unit (GPU). On the other hand, a VH is responsible for executing the operating system (OS) and managing VEs. In one compute node, each VH could manage multiple VEs. Such a node of VHs and VEs is called a Vector Island (VI). The hardware conﬁguration of one VI is illustrated in Fig. 1. Since a VE has a high memory bandwidth of 1.53 TB/s, VEs are expected to achieve high sustained performance at executing memory-intensive scientiﬁc computations while using the standard x86 environment provided by the VH [4,9]. Unlike other accelerators such as GPUs, a VE can execute an application as if the whole application is running on the VE. However, when the application running on a VE invokes a system call, the system call is implicitly forwarded to the VH, and processed by the OS running on the VH. In addition to the VH’s CPU time for handling system calls, some other computing resources such as the VI’s network bandwidth are shared by the VEs. Thus, on a large SX-AT system shared by many users, each VI is exclusively assigned to a job so as to avoid performance interferences among jobs, which could occur by sharing VHs. For example, in the AOBA system installed at Tohoku University Cyberscience Center [17], multiple jobs do not usually share one VI, and one VI might coexecute multiple jobs only if every of the jobs uses only a single VE in the VI. In such an operation policy, a job does not necessarily use all VEs in the assigned VIs, and some of VEs are thus unused during the job execution. Therefore, if multiple jobs are assigned to one VI so that more VHs and VEs are used for the execution, it is possible to increase the utilization of computing resources. However, multiple jobs running on a VI may simultaneously require the same computing resource. This is a so-called resource conﬂict, and could cause severe performance degradation. For this reason, understanding the performance interference between multiple jobs running on a VI is an important technical issue to achieve high eﬃciency on SX-AT systems. This paper ﬁrst empirically investigates the performance interference between a VH and a VE, when each of the two processors executes a diﬀerent workload. Then, we discuss workload co-execution with reducing the performance interference due to resource conﬂicts, in order to improve the resource utilization.

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Evaluation results demonstrate that some characteristics of workloads such as system call frequency can be used as a good indicator to identify a pair of workloads causing frequent resource conﬂicts, and thus reduce the risk of performance degradation while improving the resource utilization.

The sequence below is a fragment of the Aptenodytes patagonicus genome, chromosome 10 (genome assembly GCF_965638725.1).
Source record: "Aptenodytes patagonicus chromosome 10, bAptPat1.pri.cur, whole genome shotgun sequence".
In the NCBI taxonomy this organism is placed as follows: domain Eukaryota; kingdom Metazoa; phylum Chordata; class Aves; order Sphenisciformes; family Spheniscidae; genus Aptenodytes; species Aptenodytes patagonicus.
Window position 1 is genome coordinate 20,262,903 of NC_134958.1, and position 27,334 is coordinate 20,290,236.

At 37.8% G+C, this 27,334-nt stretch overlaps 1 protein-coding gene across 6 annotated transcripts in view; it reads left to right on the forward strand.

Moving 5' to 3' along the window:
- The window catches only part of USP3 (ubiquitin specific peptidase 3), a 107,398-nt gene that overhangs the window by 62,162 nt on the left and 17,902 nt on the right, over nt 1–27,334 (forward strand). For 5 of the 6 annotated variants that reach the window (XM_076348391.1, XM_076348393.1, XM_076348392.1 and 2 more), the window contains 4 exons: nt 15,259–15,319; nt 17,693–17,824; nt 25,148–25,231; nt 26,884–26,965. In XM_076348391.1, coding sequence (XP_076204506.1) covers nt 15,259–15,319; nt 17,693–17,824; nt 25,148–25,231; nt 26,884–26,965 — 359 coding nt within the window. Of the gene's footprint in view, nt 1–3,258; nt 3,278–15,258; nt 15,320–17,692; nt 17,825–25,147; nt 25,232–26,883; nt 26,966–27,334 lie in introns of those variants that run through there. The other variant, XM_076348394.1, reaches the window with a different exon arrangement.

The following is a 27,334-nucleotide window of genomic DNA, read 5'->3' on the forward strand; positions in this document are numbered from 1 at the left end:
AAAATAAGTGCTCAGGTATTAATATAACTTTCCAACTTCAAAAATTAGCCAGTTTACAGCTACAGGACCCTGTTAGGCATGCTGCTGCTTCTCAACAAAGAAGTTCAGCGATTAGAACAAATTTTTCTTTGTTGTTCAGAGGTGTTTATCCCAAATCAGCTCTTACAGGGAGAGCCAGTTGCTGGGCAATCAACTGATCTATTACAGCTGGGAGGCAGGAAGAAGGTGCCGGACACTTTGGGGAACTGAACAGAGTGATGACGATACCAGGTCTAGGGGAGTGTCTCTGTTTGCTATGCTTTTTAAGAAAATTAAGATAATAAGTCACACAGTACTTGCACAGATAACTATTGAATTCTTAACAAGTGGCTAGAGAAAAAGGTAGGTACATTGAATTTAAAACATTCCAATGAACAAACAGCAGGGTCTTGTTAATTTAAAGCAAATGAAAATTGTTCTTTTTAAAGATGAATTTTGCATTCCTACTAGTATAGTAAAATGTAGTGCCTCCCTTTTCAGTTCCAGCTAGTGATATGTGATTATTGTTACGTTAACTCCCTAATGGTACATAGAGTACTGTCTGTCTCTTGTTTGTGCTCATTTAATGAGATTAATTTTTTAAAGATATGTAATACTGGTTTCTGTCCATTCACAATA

2

Resource Conflicts on an SX-Aurora TSUBASA System

This section brieﬂy reviews the resource conﬂicts among VH and VE workloads co-executing in one VI. When an application is running on a standard x86 Linux system, the application has a user memory space, which is logically diﬀerent from the kernel memory space used by the OS. On the other hand, when a user memory space is assigned to an application running on a VE, unlike the standard system, the user memory space physically resides on the memory devices attached to the VE. However, even on an SX-AT system, the kernel memory space is located in the VH memory. Namely, when an application is running on a VE, its user memory space is not only logically but also physically isolated from the kernel memory space. System calls on the VE are forwarded to a dedicated process running on the VH, called a VEOS pseudo process, that actually invokes the corresponding system calls on the VH to call the OS kernel. Accordingly, when an application is running on a VE, it internally uses a VH within the VI. Moreover, if each of a VH and a VE within one VI executes a diﬀerent application, both of VH and VE workloads share the VH and have their own memory spaces, which are logically and physically isolated from each other. In this case, if the VE workload invokes a system call, the system call request is forwarded to the VEOS process and then the VH workload would be contextswitched to the VEOS process so that the VH core can handle the system call from the VE workload. Since the VEOS process spends the CPU time, the VH workload execution would be delayed, degrading the VH performance. If the VH workload cannot immediately be switched to the VEOS process for any reasons, the system call from the VE workload might be delayed, degrading the VE performance. In this way, VH and VE workloads may compete to use the same computing resources such as the VH’s CPU time, the VH’s memory bandwidth, network and ﬁle access. Therefore, the VH and VE workloads can aﬀect their performance each other, referred to as inter-process performance interferences. Performance interference is expected to occur especially if a workload on either of the VH or the VE intensively uses the shared computing resources. For example, suppose that a memory-intensive workload is running on one of the VH cores. Then, if the memory bandwidth is spent out, the memory access latency of the VEOS process increases and thus the system call from the VE workload is delayed, degrading the VE performance. As in research dealing with performance interference on a single processor [19], in order to maximize the beneﬁts of concurrency while eﬃciently controlling the overall performance degradation that may occur, it is necessary to clarify the characteristics of the applications